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With guest host Sacha Pfeiffer.
Vocational training is making a big comeback in American high schools. And it’s not just wood shop and auto repairs anymore.
The term “vocational education” has a reputation problem, triggering memories of shop classes and cosmetology courses that led to menial, low-paying jobs. But voc-ed has been re-branded. It’s now “career and technical education,” and supporters say it’s the ideal alternative to crippling college debt and worthless bachelor’s degrees. This is skills-based training for high-quality jobs, from audio engineering to welding to commercial diving. This hour On Point: the case for vocational training, sometimes instead of a college degree. --Sacha Pfeiffer
Shaun Dougherty, assistant professor in education policy and leadership at the University of Connecticut. Author of the Fordham Institute Study, "Career and Technical Education in High School: Does It Improve Student Outcomes?" (@doughesm)
Kevin Welner, professor and director of the National Education Policy Center and professor of educational foundations, policy and practice at the University of Colorado, Boulder.
From The Reading List
The Atlantic How Houston Is Redefining Learning to Prepare Its Future Workers -- "Like the nation, Texas swung away from tracking certain students into vocational training as an acceptable form of education in the 1980s toward college alone in the 1990s and early 2000s. Now, the pendulum is swinging back toward the middle, and, observers say, gaining traction. The gleaming new CTHS building was funded through a $270 million 2011 bond issue."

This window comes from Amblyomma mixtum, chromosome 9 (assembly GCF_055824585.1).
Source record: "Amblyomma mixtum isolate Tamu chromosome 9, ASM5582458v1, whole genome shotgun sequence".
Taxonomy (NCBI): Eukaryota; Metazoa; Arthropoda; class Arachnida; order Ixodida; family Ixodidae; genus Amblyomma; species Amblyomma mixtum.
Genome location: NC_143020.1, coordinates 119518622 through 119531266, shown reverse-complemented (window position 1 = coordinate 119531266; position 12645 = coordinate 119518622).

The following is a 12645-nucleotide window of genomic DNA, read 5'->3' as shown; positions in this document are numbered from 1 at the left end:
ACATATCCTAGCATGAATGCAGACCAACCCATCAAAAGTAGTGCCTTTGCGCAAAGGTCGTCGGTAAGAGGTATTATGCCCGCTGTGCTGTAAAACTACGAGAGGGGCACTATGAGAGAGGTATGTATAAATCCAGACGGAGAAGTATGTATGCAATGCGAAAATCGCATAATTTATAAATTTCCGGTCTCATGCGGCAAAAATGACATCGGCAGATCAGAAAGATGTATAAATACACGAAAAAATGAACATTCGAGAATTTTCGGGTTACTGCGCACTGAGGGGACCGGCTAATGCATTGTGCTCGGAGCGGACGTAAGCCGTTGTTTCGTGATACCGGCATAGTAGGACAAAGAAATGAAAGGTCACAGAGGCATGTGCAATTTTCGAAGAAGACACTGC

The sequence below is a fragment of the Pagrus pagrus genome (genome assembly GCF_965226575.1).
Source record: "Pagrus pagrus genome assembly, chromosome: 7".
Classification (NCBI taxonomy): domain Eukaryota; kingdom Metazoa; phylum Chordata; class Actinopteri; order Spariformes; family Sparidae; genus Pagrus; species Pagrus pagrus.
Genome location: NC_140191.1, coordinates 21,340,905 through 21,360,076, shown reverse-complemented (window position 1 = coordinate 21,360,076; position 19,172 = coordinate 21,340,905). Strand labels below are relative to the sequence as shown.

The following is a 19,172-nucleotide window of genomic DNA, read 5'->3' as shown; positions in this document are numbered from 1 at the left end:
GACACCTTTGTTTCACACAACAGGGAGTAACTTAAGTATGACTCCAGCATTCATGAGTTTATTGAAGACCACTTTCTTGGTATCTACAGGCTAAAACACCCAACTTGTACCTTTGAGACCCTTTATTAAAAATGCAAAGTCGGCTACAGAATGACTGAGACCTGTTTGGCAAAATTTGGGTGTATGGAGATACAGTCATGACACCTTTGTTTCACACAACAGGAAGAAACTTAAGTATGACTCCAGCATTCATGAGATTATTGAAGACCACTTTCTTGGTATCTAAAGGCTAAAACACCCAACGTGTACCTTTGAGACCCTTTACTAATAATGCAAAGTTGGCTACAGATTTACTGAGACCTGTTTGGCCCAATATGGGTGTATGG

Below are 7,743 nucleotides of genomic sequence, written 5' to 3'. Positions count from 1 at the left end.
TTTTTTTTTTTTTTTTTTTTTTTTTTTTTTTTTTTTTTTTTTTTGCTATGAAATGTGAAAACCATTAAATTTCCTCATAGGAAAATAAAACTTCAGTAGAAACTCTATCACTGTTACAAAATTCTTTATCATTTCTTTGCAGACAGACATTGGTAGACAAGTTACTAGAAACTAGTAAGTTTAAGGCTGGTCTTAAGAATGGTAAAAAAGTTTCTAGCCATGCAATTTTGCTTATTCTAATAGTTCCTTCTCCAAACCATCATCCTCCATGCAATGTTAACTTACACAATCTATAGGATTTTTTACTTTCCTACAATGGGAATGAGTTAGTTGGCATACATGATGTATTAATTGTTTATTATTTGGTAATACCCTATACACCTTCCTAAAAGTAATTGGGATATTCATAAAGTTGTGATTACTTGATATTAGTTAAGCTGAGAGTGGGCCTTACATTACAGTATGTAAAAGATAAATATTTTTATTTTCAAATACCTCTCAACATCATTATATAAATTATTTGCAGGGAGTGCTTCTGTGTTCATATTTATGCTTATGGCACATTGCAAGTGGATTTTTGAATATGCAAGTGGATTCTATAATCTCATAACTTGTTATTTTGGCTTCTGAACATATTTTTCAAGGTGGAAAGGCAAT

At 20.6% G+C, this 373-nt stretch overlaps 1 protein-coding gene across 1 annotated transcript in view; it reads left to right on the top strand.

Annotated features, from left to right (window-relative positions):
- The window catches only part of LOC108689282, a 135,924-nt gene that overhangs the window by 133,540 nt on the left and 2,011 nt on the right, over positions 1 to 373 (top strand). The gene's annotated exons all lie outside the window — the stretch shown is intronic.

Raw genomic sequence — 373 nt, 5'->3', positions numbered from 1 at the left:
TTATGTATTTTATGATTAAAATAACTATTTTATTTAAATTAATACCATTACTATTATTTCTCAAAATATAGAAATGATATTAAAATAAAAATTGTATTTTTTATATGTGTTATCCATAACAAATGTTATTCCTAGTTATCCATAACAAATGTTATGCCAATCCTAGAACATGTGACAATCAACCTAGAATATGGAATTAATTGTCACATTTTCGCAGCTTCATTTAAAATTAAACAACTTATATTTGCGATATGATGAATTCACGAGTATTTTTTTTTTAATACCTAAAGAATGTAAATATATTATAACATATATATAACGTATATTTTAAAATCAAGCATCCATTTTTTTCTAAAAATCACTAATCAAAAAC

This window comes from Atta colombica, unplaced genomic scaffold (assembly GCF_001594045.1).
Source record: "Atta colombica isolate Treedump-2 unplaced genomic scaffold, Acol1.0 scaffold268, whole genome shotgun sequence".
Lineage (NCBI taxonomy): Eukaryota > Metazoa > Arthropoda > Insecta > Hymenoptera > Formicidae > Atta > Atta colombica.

Fordham Institute: Career and Technical Education in High School: Does It Improve Student Outcomes? — "American students face a double-whammy: Not only do they lack access to high-quality secondary CTE, but then they are subject to a 'bachelor’s degree or bust' mentality. And many do bust, dropping out of college with no degree, no work skills, no work experience, and a fair amount of debt."
The Atlantic:How Girls in Blue-Collar Communities Are Being Left Behind — "Young women who grow up in blue-collar communities often don’t enroll in those kinds of vocational classes, and end up waiting tables and stocking shelves, or out of work altogether after graduation. In the past, women from blue-collar communities sometimes took business-related vocational courses that served as a pathway to decent-paying clerical work. But those jobs have largely disappeared, while fields typically dominated by men, such as auto-repair and construction, remain."
This program aired on August 8, 2016.